once got a quick rinse and then fell right in the salad bowl without a second thought.
After the two E. coli scares late last year, some cooks are thinking more carefully about their greens, while others don't seem phased.
In a follow-up story about the E. coli found on spinach and then in iceberg lettuce at Taco Bell, The New York Times says "there hasn’t been much public outrage or even disgust at the notion of filth seeping into the food supply.""What can you do?" LunaPierCook asks, "Do you go to extremes, not going to restaurants unless you’ve devoured their inspection reports first . . . only buying fruits and vegetables when you know exactly where they came from and under what circumstances? . . . C’mon, gimme a break."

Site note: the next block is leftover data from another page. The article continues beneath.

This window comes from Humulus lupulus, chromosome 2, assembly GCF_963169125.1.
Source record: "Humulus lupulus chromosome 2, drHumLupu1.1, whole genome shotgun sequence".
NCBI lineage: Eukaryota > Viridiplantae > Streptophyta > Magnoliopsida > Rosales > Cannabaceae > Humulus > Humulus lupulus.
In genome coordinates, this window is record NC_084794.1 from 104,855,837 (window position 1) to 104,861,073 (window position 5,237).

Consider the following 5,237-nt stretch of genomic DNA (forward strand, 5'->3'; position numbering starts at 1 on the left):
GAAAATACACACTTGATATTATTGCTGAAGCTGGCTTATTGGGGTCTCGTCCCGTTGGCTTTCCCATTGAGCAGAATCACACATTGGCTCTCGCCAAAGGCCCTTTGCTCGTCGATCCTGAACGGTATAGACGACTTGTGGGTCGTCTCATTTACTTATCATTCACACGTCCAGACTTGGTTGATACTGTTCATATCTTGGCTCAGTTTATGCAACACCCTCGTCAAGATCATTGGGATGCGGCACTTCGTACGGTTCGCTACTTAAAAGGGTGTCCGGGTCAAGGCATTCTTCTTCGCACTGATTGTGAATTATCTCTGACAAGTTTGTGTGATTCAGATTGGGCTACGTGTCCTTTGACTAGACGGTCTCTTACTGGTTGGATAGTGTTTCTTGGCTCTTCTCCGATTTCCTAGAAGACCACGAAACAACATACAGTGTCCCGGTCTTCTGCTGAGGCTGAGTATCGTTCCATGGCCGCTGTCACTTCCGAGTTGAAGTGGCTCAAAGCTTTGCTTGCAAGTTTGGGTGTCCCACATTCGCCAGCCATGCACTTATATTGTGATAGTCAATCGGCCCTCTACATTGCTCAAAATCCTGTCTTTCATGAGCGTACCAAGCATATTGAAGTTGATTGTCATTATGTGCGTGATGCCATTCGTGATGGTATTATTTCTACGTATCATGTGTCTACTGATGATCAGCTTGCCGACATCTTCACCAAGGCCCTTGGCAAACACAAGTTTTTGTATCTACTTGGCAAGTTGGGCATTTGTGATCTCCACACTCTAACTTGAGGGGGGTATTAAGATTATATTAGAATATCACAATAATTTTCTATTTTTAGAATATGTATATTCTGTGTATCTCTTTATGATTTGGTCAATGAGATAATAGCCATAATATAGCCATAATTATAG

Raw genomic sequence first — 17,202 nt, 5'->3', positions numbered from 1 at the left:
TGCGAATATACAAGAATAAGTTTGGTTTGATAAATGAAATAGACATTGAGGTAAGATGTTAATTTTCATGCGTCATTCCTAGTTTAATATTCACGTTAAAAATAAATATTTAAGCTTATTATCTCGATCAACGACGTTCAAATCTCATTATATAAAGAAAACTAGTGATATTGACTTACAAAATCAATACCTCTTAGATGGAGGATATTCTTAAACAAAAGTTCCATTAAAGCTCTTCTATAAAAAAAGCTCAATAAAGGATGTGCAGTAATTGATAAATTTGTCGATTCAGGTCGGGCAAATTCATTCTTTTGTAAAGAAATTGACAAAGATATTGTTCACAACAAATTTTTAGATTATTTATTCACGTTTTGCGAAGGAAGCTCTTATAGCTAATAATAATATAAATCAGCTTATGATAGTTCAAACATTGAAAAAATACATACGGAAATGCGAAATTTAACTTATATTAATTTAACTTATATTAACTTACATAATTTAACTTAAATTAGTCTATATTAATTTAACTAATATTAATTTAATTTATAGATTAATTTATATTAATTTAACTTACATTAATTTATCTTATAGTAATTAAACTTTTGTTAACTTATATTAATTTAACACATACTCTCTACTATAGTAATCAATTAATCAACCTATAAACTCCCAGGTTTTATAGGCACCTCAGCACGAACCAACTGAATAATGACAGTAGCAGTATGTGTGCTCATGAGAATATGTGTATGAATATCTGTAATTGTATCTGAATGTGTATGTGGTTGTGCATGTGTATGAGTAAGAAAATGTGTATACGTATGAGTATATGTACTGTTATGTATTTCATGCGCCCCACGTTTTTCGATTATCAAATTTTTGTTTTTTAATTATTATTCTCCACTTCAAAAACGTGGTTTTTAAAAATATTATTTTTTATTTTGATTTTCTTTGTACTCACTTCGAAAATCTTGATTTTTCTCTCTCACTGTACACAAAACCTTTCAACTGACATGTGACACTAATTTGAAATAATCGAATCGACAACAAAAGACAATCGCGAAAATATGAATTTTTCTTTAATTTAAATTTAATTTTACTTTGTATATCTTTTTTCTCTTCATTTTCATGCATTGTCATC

The Ethicurean predicts more outbreaks and says, "The spinach and Taco Bell outbreaks have America scared of food again."
Do you agree? Now that these scares have moved off the front pages, are Americans still thinking about this issue?
Today, Fresh Express, one of the nation's biggest processors of bagged lettuce, pledged up to $2 million to pay for scientific research to improve produce safety. Next year, Wegmans will begin requiring food safety audits at the farms that supply their produce. That's a start.